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Netaji Subhas Chandra Bose vs Mahatma Gandhi, who do we owe our freedom to?

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By Gaurav  Sharma

While popular opinion says that the freedom that we enjoy today is the result of the efforts of the Father of the Nation, would it be a delirious thought if Netaji Subhas Chandra Bose had more to do with ousting the British than Mohandas Karamchand Gandhi?

Let’s have a look at what Netaji did for us.

Even ahead of Gandhiji’s Quit India Movement, Bose had pressed that the Congress serve a six month ultimatum to the British during the Second World War. It was an apt opportunity that Bose thought could be taken advantage of in 1939. But the party spearheaded by Gandhiji refused to act.

Notably, the gearing of the Indian National Army to combat with the British Indian Army coincided with the start of Gandhiji’s Quit India Movement in 1942. The movement fizzled out a few months after it was crushed in three weeks time.

While the argument still remains whether either were effective in affecting the retreat of the British, what needs primacy here, is Babasaheb Bhimrao Ramji Ambedkar’s interview with BBC’s Francis Watson in February 1955.

Ambedkar pondered as he recalled the then British Prime Minister’s move to retreat from India in 1947 , “I don’t know how Mr Attlee suddenly agreed to give India independence,” and he went on to say, “That is a secret that he will disclose in his autobiography. None expected that he would do that,” he added.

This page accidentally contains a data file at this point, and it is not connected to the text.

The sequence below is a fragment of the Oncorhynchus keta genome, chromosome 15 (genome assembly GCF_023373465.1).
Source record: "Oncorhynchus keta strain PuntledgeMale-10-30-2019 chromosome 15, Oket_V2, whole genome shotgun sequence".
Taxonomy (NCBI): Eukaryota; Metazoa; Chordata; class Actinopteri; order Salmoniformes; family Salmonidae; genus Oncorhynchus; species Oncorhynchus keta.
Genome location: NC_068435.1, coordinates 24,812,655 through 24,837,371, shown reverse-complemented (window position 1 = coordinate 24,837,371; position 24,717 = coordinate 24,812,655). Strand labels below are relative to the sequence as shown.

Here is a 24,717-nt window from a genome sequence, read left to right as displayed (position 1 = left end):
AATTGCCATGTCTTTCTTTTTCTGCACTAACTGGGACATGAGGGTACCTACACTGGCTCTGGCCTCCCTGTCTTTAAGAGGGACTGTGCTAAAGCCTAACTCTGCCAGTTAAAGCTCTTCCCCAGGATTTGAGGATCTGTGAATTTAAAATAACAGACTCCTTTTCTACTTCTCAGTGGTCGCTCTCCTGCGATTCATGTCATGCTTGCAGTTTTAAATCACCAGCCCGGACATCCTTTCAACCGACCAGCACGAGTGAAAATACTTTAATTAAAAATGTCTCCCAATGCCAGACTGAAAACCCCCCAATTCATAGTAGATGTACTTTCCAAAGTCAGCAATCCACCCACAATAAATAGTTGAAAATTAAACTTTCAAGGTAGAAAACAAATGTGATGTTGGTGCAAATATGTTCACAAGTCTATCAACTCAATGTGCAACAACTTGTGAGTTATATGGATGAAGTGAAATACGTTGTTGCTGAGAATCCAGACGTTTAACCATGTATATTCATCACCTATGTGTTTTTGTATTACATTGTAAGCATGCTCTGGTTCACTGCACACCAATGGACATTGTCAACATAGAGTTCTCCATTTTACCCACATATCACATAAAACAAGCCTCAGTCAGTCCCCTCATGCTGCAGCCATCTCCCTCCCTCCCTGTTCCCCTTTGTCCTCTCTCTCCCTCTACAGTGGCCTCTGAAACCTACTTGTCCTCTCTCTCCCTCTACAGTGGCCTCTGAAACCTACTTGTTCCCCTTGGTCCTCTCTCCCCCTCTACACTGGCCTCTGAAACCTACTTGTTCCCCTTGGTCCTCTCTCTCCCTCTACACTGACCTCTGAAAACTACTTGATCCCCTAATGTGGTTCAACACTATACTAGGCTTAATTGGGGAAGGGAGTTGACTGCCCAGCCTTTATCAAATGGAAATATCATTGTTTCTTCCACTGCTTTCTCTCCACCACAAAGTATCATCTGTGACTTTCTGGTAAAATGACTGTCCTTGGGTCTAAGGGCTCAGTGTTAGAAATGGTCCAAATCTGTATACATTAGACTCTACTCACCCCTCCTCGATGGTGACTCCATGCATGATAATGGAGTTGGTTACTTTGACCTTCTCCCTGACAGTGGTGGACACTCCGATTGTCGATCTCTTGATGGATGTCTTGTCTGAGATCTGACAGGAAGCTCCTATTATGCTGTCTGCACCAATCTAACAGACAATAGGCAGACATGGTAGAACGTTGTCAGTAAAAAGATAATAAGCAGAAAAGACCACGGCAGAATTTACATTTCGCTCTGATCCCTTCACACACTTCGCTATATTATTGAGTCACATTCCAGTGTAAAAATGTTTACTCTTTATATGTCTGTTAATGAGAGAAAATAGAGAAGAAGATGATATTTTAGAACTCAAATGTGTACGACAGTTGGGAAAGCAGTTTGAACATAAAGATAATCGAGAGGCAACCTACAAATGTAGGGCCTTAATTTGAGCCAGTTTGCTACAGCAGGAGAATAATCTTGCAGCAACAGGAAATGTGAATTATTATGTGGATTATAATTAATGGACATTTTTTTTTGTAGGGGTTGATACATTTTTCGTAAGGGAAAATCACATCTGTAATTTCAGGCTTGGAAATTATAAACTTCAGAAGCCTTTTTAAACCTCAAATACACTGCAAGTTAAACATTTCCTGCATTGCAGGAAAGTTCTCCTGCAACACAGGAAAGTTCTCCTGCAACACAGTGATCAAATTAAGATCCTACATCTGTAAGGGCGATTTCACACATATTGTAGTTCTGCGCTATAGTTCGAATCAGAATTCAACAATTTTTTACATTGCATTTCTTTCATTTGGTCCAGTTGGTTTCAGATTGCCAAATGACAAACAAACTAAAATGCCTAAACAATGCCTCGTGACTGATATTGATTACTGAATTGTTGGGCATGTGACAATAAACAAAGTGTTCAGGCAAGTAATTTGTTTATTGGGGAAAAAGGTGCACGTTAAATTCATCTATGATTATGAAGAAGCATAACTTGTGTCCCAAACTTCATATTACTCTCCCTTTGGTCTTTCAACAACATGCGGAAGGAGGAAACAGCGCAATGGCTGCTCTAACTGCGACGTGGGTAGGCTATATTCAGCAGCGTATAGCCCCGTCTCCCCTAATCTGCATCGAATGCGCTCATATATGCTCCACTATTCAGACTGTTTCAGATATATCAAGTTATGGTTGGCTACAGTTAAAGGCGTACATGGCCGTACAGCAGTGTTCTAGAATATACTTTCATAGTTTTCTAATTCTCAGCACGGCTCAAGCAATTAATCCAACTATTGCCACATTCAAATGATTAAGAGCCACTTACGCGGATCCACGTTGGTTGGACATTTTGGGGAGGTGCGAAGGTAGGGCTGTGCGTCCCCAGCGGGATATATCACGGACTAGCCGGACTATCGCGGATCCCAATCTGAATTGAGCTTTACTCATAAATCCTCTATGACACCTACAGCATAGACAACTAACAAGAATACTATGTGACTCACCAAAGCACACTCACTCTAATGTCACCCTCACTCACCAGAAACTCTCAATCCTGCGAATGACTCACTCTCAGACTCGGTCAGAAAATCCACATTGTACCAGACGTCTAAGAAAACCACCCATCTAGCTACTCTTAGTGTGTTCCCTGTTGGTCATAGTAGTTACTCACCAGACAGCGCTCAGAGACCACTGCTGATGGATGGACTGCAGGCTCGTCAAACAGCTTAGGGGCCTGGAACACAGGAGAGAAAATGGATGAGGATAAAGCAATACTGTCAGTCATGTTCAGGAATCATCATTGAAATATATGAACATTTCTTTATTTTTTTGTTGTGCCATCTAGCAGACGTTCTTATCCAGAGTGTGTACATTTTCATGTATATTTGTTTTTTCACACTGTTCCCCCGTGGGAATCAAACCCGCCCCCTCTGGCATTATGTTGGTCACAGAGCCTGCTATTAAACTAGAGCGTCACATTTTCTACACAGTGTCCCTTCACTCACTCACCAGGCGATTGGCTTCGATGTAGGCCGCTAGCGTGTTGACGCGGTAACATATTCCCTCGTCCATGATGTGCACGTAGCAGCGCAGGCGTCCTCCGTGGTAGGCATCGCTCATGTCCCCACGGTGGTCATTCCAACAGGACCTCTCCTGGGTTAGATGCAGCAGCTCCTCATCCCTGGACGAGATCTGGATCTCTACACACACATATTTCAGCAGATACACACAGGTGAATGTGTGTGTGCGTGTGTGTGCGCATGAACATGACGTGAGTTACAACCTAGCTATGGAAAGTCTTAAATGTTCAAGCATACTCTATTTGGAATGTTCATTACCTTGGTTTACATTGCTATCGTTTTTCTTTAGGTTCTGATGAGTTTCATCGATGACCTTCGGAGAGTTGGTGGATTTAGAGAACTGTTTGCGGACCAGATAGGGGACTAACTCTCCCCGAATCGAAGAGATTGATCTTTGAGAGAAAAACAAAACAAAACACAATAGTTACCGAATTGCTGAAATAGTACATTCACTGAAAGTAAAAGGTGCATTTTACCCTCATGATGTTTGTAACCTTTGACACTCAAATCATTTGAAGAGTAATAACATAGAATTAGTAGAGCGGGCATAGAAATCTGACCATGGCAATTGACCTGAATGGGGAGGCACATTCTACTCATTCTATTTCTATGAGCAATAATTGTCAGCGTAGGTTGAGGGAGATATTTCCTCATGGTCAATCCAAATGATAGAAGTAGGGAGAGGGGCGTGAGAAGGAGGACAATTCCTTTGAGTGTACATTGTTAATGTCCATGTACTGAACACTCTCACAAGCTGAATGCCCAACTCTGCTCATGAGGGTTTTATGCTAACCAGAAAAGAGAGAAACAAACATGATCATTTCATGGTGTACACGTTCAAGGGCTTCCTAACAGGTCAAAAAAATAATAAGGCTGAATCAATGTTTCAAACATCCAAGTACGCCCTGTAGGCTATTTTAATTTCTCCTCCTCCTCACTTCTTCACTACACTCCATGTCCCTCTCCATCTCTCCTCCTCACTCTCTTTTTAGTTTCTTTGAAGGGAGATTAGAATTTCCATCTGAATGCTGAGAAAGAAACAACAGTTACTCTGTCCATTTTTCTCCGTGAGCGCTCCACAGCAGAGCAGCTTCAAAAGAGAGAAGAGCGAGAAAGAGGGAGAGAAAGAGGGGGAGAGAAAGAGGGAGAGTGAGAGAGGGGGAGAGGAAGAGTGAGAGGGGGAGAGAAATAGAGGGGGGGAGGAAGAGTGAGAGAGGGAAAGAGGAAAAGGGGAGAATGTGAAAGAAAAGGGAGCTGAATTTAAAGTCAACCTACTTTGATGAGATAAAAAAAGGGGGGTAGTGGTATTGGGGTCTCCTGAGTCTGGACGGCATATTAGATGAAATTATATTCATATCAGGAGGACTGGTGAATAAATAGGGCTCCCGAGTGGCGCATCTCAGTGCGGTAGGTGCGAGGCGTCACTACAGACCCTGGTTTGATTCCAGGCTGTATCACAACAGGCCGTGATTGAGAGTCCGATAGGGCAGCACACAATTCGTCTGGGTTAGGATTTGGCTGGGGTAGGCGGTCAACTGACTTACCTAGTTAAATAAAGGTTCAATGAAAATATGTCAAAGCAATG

In the BBC interview he also affirmed that from his “own analysis” he had come to understand that “two things led the Labour party to take this decision” [to free India].

Ambedkar  explained: “The national army that was raised by Subhas Chandra Bose. The British had been ruling the country in the firm belief that whatever may happen in the country or whatever the politicians do, they will never be able to change the loyalty of soldiers. That was one prop on which they were carrying on the administration. And that was completely dashed to pieces. They found that soldiers could be seduced to form a party — a battalion to blow off the British.”

A year after his interview in October 1956, two months before Ambedkar passed away, the very secret was disclosed by Clement Attlee  in a confidential talk. This talk came out in the open only after two decades.